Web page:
Additional potential threats to Barn Swallow include reduced productivity due to predation parasitism, persecution, habitat loss and disturbance at roosting sites, climate change, and severe weather. Furthermore, threats are likely affecting the species during migration and on the wintering grounds, including exposure to pesticides and loss of foraging habitat in those areas.

It is likely that multiple direct and indirect threats at various locations and stages in the species’ life cycle are having a combined impact on Barn Swallow populations. To achieve a self-sustaining population of Barn Swallow in Ontario, research is required to understand the causal factors and magnitude of threats causing the decline in order to focus recovery efforts on actions that will have the most benefit to the species.

Given some uncertainty with respect to known and potential threats to the species and its habitat, it is difficult to estimate the amount of time required to slow the current population decline and achieve a stable population. However, as the species has already begun to show a reduction in the rate of decline, achieving a stable population appears to be a realistic longterm goal. Aiming to maintain a stable, self-sustaining population within 20 years is thought to allow sufficient time to fill knowledge gaps, which in some cases will require extensive multiyear research studies. In the meantime, implementation of recovery actions over the shortterm will help manage the population and slow the rate of decline. It is acknowledged that further reduction in the current size of the Ontario Barn Swallow population is inevitable until the rate of decline is halted. Through implementation of a comprehensive suite of protection and recovery actions, establishing a self-sustaining population, at no less than 60 percent of the present-day population size, by 2035, is considered to be achievable. This target takes into account the recent reduction in the rate of decline of the species and the Government of Ontario’s intent to implement key recovery actions to address the main threats to the species that go beyond what was anticipated when the recovery strategy was developed. As research into the sources and magnitude of threats progresses over the next five years, the government’s goal for the recovery of Barn Swallow will be re-evaluated to better reflect our understanding of the factors driving the decline and the ability to effectively mitigate them.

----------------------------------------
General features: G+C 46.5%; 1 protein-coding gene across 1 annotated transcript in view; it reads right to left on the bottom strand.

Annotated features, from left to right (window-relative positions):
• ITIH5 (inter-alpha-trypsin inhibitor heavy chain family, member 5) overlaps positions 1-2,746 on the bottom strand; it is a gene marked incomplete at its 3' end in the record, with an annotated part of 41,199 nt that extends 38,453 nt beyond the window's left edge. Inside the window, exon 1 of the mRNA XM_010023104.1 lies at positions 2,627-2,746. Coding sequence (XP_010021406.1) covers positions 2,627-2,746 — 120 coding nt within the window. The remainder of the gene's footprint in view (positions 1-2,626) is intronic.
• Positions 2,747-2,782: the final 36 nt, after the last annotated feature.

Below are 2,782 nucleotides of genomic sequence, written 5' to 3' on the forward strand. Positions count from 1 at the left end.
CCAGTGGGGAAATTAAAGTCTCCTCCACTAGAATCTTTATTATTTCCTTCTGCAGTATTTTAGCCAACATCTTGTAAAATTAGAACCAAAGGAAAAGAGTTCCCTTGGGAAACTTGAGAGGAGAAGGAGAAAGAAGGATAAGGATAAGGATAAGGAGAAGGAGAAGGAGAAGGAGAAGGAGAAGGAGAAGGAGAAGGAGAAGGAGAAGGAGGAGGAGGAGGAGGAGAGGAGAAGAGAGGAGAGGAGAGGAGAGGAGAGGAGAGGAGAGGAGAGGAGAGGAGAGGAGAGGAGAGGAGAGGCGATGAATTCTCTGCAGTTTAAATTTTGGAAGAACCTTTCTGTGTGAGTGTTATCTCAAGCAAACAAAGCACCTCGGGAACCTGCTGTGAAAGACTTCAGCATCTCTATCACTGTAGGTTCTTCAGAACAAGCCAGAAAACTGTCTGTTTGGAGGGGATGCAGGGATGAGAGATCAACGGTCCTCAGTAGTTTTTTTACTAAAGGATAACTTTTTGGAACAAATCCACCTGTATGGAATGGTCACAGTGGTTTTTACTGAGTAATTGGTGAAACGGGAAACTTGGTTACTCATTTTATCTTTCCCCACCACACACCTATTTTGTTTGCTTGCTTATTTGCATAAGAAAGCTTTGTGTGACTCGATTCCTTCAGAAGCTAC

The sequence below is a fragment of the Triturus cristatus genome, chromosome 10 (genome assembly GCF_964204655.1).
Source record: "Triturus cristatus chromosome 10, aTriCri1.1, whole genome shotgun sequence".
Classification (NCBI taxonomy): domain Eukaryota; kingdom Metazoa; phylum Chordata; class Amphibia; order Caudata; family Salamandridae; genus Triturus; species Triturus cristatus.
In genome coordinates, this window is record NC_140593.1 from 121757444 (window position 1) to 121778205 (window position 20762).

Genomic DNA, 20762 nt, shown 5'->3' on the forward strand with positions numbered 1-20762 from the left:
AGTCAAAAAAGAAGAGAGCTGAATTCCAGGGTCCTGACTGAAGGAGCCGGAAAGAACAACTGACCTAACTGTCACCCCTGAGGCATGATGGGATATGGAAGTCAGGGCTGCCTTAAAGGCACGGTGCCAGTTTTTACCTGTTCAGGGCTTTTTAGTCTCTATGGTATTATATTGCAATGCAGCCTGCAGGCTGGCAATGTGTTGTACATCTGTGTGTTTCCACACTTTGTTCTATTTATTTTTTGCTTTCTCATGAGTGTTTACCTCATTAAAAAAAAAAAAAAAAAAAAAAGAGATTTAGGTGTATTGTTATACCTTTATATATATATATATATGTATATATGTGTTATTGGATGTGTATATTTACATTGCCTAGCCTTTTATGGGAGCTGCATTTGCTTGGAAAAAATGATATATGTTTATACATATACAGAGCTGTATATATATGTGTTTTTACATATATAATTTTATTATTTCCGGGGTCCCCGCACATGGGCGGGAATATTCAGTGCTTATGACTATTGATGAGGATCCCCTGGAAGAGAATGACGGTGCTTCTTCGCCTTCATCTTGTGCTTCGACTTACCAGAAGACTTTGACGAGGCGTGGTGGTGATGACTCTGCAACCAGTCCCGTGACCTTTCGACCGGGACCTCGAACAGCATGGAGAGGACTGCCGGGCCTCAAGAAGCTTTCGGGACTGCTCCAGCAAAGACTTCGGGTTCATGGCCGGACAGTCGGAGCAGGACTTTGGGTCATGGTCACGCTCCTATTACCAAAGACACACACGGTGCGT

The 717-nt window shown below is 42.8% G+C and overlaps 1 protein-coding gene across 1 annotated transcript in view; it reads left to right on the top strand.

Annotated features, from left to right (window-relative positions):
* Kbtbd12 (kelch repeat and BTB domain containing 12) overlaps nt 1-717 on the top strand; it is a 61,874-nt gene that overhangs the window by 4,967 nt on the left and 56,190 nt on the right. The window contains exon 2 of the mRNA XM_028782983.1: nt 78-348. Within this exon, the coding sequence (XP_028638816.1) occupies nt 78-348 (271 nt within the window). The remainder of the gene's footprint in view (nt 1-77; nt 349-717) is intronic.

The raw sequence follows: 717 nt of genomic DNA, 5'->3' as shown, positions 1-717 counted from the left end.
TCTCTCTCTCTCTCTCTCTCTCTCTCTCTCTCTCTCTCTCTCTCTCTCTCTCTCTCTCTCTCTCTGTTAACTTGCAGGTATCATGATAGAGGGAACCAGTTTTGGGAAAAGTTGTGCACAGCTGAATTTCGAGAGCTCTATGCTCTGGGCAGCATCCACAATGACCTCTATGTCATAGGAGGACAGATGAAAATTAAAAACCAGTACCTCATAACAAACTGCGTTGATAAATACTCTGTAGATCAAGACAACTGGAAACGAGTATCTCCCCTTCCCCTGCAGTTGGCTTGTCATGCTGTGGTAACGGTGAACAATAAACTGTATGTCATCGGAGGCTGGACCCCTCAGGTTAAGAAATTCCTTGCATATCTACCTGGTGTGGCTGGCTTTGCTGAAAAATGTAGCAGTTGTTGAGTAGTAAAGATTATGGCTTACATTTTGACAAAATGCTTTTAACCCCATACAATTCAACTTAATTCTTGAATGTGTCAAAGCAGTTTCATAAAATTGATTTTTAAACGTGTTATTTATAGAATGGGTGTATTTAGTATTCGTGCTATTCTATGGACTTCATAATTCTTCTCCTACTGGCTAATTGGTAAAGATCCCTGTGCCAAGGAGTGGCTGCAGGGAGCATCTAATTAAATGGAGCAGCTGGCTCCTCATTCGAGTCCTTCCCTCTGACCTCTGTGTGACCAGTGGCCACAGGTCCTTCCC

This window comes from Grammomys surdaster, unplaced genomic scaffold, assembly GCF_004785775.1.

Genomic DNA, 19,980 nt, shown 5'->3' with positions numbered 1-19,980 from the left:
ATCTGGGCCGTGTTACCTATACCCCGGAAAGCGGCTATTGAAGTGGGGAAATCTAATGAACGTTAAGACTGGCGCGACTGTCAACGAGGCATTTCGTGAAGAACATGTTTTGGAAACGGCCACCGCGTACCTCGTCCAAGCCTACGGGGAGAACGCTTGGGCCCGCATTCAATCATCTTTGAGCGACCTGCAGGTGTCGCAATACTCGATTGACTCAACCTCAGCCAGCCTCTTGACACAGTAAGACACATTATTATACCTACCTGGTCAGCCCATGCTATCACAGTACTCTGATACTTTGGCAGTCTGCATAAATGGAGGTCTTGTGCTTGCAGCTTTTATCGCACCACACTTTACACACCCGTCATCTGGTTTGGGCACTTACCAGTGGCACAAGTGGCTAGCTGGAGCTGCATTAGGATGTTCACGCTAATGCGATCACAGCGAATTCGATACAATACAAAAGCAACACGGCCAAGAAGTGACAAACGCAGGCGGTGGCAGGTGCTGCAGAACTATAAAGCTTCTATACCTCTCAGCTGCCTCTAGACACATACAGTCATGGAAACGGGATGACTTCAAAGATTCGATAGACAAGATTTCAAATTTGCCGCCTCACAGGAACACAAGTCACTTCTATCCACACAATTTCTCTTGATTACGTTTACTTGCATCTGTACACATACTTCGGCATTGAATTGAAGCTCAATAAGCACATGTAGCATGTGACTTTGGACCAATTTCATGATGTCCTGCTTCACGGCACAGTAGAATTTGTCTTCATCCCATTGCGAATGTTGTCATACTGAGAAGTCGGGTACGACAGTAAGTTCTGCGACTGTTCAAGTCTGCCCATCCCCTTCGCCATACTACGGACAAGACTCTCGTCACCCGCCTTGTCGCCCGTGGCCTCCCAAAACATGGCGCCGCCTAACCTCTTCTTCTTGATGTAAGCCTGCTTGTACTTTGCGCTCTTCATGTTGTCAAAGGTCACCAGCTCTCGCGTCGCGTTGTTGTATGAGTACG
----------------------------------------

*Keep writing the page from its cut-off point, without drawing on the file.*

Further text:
The government’s short-term goal for the recovery of the Barn Swallow is to reduce the rate of decline by minimizing threats and improving habitat conditions. The long-term goal is to maintain a stable, self-sustaining population throughout the species’ range by 2035 (within 20 years).